It’s a privilege she doesn’t take for granted. “How many actors have been able to do the same role over and over for so many years? It’s like getting to do a James Bond every few years.”

“Basically, film scripts are a blueprint. They want someone to come in and dig deeper. They hire you because they know you’re going to really thoroughly explore this person..."

When asked why the creature at the end of Alien got into the shuttle – to pursue Ripley or to escape the imminent destruction of the ship? – Scott’s reply was, “Because we needed an end to the picture.” It’s a good indication of the pragmatic considerations of directing. But it’s Sigourney Weaver’s artistic sensibility that has woven the human thread running through the series.

Producers Walter Hill and David Giler’s rewrites of Dan O’Bannon’s story introduced two female crew members, Ripley and Lambert. At first, Weaver wanted to be Lambert, initially conceived as a wisecracker rather than the hysteric that Veronica Cartwright turned her into. The Fox studio didn’t want a newcomer in the lead, but Weaver tested for Scott after getting the Brandywine production team in her corner.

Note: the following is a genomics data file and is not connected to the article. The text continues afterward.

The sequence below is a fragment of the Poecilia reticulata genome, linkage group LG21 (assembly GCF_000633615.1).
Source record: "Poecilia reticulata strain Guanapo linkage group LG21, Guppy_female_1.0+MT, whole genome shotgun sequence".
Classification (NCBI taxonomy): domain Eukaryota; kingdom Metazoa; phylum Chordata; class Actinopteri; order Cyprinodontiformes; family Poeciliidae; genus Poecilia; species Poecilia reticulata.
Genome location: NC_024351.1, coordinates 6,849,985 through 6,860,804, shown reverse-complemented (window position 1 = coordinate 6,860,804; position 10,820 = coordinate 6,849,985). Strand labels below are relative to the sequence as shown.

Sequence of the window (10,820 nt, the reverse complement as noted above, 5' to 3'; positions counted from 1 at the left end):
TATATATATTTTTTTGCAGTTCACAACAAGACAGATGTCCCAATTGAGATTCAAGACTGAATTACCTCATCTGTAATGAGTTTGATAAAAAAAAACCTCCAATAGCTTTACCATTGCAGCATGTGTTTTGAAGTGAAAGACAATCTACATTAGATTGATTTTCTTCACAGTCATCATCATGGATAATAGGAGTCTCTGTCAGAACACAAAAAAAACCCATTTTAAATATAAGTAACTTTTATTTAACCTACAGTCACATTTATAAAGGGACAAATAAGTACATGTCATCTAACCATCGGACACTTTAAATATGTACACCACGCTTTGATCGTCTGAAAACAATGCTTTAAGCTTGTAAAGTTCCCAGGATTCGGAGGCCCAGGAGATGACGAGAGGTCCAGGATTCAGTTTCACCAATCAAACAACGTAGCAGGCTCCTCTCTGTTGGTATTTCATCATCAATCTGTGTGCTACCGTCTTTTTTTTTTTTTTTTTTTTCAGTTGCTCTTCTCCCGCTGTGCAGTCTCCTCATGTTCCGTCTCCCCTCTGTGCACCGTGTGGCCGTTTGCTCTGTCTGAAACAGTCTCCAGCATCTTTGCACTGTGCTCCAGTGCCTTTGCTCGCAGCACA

When executive Alan Ladd Jr showed the results to women colleagues back at Fox, they loved her. She was offered the part, at a fairly low $33,000.

The decision to leave the characters as blank slates for the actors to sketch on was essentially Hill’s, utilising a working method he’d developed as writer-director on Hard Times and The Driver. “I don’t care where people come from,” he said, “I don’t care where they are going. I do care what they are doing . . . excluding what happened before our drama starts and what will happen after our drama ends makes the screen characterisation much more refined.”

It’s a method Weaver instinctively understands. “Basically, film scripts are a blueprint. They want someone to come in and dig deeper. They hire you because they know you’re going to really thoroughly explore this person and give them a whole person when there’s just sort of a design for a person in the script.”

Critics of Aliens have noted Ripley’s lack of concern that the world and the people she knew were now gone. But once more, she was freed from the past and the future was unwritten.

This fits in with Scott’s philosophy too, but Weaver found her occasionally drawing the director’s flak. Himself lacking the experience, reputation or temerity to confront actors of John Hurt’s and Ian Holm’s standing, he would indirectly quash any motivational faffing by having a go at the new girl, then apologising to her in private afterwards. Weaver doesn’t seem to have taken it to heart, still claiming, “There was something about Ridley’s honesty and lack of bullshit.”